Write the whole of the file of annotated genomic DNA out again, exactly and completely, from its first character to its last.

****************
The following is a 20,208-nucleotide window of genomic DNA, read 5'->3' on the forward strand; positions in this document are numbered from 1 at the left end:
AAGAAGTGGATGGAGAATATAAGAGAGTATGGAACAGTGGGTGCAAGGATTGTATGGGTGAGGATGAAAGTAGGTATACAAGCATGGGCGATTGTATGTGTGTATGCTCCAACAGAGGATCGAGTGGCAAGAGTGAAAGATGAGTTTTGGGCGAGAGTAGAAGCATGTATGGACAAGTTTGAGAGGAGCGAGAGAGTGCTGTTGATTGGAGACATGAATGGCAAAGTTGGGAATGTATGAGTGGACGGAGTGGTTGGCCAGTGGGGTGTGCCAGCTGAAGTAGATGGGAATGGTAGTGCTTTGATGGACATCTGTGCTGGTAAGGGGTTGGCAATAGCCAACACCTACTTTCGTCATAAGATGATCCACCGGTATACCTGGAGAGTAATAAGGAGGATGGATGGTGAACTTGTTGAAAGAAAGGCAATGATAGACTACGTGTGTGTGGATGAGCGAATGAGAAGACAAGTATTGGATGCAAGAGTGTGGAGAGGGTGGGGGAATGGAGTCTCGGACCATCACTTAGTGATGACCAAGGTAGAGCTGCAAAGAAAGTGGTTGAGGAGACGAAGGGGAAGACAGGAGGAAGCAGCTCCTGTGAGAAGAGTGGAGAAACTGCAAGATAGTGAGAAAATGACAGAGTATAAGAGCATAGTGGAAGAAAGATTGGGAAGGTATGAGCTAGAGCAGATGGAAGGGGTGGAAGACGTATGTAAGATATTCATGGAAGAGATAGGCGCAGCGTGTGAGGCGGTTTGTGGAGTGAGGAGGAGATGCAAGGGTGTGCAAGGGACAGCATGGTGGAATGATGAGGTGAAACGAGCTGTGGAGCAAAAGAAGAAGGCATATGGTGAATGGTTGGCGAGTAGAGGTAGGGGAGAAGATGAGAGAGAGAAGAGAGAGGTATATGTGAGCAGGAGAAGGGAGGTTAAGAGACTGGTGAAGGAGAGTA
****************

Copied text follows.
The following is a 20,208-nucleotide window of genomic DNA, read 5'->3' on the forward strand; positions in this document are numbered from 1 at the left end:
AAGAAGTGGATGGAGAATATAAGAGAGTATGGAACAGTGGGTGCAAGGATTGTATGGGTGAGGATGAAAGTAGGTATACAAGCATGGGCGATTGTATGTGTGTATGCTCCAACAGAGGATCGAGTGGCAAGAGTGAAAGATGAGTTTTGGGCGAGAGTAGAAGCATGTATGGACAAGTTTGAGAGGAGCGAGAGAGTGCTGTTGATTGGAGACATGAATGGCAAAGTTGGGAATGTATGAGTGGACGGAGTGGTTGGCCAGTGGGGTGTGCCAGCTGAAGTAGATGGGAATGGTAGTGCTTTGATGGACATCTGTGCTGGTAAGGGGTTGGCAATAGCCAACACCTACTTTCGTCATAAGATGATCCACCGGTATACCTGGAGAGTAATAAGGAGGATGGATGGTGAACTTGTTGAAAGAAAGGCAATGATAGACTACGTGTGTGTGGATGAGCGAATGAGAAGACAAGTATTGGATGCAAGAGTGTGGAGAGGGTGGGGGAATGGAGTCTCGGACCATCACTTAGTGATGACCAAGGTAGAGCTGCAAAGAAAGTGGTTGAGGAGACGAAGGGGAAGACAGGAGGAAGCAGCTCCTGTGAGAAGAGTGGAGAAACTGCAAGATAGTGAGAAAATGACAGAGTATAAGAGCATAGTGGAAGAAAGATTGGGAAGGTATGAGCTAGAGCAGATGGAAGGGGTGGAAGACGTATGTAAGATATTCATGGAAGAGATAGGCGCAGCGTGTGAGGCGGTTTGTGGAGTGAGGAGGAGATGCAAGGGTGTGCAAGGGACAGCATGGTGGAATGATGAGGTGAAACGAGCTGTGGAGCAAAAGAAGAAGGCATATGGTGAATGGTTGGCGAGTAGAGGTAGGGGAGAAGATGAGAGAGAGAAGAGAGAGGTATATGTGAGCAGGAGAAGGGAGGTTAAGAGACTGGTGAAGGAGAGTA